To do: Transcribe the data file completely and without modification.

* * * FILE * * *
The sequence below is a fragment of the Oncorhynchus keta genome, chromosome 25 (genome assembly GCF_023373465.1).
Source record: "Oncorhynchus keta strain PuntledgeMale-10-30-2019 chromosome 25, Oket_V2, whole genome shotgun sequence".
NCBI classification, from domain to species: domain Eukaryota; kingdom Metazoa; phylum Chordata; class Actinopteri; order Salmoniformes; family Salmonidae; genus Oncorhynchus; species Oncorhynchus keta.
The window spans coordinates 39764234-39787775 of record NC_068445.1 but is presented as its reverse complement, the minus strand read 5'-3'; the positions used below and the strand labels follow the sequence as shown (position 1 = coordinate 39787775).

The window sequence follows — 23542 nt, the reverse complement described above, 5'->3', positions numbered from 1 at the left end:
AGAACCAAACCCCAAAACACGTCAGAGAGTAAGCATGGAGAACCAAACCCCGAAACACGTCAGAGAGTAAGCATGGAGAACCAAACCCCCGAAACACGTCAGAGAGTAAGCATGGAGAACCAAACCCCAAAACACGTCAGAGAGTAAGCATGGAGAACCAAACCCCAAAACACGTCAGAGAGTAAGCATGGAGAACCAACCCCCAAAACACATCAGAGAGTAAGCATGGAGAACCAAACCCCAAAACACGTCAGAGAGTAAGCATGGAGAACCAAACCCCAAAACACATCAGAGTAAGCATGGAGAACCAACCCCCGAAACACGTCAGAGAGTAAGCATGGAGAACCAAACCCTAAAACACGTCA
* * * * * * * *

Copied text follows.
The sequence below is a fragment of the Oncorhynchus keta genome, chromosome 25 (genome assembly GCF_023373465.1).
Source record: "Oncorhynchus keta strain PuntledgeMale-10-30-2019 chromosome 25, Oket_V2, whole genome shotgun sequence".
NCBI classification, from domain to species: domain Eukaryota; kingdom Metazoa; phylum Chordata; class Actinopteri; order Salmoniformes; family Salmonidae; genus Oncorhynchus; species Oncorhynchus keta.
The window spans coordinates 39764234-39787775 of record NC_068445.1 but is presented as its reverse complement, the minus strand read 5'-3'; the positions used below and the strand labels follow the sequence as shown (position 1 = coordinate 39787775).

The window sequence follows — 23542 nt, the reverse complement described above, 5'->3', positions numbered from 1 at the left end:
AGAACCAAACCCCAAAACACGTCAGAGAGTAAGCATGGAGAACCAAACCCCGAAACACGTCAGAGAGTAAGCATGGAGAACCAAACCCCCGAAACACGTCAGAGAGTAAGCATGGAGAACCAAACCCCAAAACACGTCAGAGAGTAAGCATGGAGAACCAAACCCCAAAACACGTCAGAGAGTAAGCATGGAGAACCAACCCCCAAAACACATCAGAGAGTAAGCATGGAGAACCAAACCCCAAAACACGTCAGAGAGTAAGCATGGAGAACCAAACCCCAAAACACATCAGAGTAAGCATGGAGAACCAACCCCCGAAACACGTCAGAGAGTAAGCATGGAGAACCAAACCCTAAAACACGTCA